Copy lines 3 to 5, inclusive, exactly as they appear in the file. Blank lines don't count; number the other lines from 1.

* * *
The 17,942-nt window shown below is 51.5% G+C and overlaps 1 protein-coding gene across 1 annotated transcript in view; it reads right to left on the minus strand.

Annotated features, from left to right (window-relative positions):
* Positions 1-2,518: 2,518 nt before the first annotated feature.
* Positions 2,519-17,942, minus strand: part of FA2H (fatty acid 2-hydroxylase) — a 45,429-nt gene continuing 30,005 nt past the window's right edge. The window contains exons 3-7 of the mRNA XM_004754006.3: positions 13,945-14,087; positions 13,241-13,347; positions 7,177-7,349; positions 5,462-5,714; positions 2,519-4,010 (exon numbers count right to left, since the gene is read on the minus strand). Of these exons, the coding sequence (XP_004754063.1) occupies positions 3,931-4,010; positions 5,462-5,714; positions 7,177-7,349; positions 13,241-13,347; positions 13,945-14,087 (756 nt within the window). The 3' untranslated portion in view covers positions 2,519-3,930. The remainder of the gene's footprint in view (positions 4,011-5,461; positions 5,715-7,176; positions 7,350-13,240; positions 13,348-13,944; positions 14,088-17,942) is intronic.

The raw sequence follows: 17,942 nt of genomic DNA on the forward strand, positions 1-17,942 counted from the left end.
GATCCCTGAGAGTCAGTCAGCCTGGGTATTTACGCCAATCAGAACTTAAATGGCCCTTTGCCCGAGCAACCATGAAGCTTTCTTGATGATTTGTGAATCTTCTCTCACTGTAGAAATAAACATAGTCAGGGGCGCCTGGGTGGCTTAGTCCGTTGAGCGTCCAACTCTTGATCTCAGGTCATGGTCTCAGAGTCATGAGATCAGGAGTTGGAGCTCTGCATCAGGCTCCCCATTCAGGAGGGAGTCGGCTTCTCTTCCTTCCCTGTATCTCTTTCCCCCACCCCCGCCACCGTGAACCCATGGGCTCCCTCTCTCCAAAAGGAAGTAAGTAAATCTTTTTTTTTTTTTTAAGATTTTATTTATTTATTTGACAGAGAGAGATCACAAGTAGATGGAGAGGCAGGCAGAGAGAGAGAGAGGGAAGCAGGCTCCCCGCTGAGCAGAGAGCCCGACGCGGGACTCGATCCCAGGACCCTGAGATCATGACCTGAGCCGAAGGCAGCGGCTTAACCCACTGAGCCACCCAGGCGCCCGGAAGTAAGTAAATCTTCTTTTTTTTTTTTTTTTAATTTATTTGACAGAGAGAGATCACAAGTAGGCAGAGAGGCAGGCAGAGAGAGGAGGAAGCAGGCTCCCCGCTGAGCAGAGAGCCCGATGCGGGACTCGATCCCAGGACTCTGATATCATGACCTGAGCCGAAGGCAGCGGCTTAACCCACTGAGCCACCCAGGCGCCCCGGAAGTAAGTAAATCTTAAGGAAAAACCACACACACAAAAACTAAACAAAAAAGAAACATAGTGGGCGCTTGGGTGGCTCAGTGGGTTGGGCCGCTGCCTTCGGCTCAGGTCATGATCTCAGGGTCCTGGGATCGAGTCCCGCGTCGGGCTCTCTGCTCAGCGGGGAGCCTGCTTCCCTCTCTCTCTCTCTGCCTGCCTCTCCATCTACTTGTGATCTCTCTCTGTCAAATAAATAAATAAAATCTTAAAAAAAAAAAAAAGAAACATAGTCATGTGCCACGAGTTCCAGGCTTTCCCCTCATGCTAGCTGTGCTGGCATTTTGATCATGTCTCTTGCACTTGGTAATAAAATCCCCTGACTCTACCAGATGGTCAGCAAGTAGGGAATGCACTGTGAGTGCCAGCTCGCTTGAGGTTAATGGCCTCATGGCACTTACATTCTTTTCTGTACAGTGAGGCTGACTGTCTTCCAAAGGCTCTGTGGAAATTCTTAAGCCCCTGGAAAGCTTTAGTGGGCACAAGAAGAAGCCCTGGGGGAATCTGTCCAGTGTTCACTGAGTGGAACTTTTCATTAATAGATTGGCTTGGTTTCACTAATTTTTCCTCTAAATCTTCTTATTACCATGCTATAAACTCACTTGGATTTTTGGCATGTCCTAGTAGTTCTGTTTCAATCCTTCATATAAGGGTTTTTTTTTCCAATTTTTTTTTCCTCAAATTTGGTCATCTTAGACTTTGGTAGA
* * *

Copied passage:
* Positions 1-2,518: 2,518 nt before the first annotated feature.
* Positions 2,519-17,942, minus strand: part of FA2H (fatty acid 2-hydroxylase) — a 45,429-nt gene continuing 30,005 nt past the window's right edge. The window contains exons 3-7 of the mRNA XM_004754006.3: positions 13,945-14,087; positions 13,241-13,347; positions 7,177-7,349; positions 5,462-5,714; positions 2,519-4,010 (exon numbers count right to left, since the gene is read on the minus strand). Of these exons, the coding sequence (XP_004754063.1) occupies positions 3,931-4,010; positions 5,462-5,714; positions 7,177-7,349; positions 13,241-13,347; positions 13,945-14,087 (756 nt within the window). The 3' untranslated portion in view covers positions 2,519-3,930. The remainder of the gene's footprint in view (positions 4,011-5,461; positions 5,715-7,176; positions 7,350-13,240; positions 13,348-13,944; positions 14,088-17,942) is intronic.

The raw sequence follows: 17,942 nt of genomic DNA on the forward strand, positions 1-17,942 counted from the left end.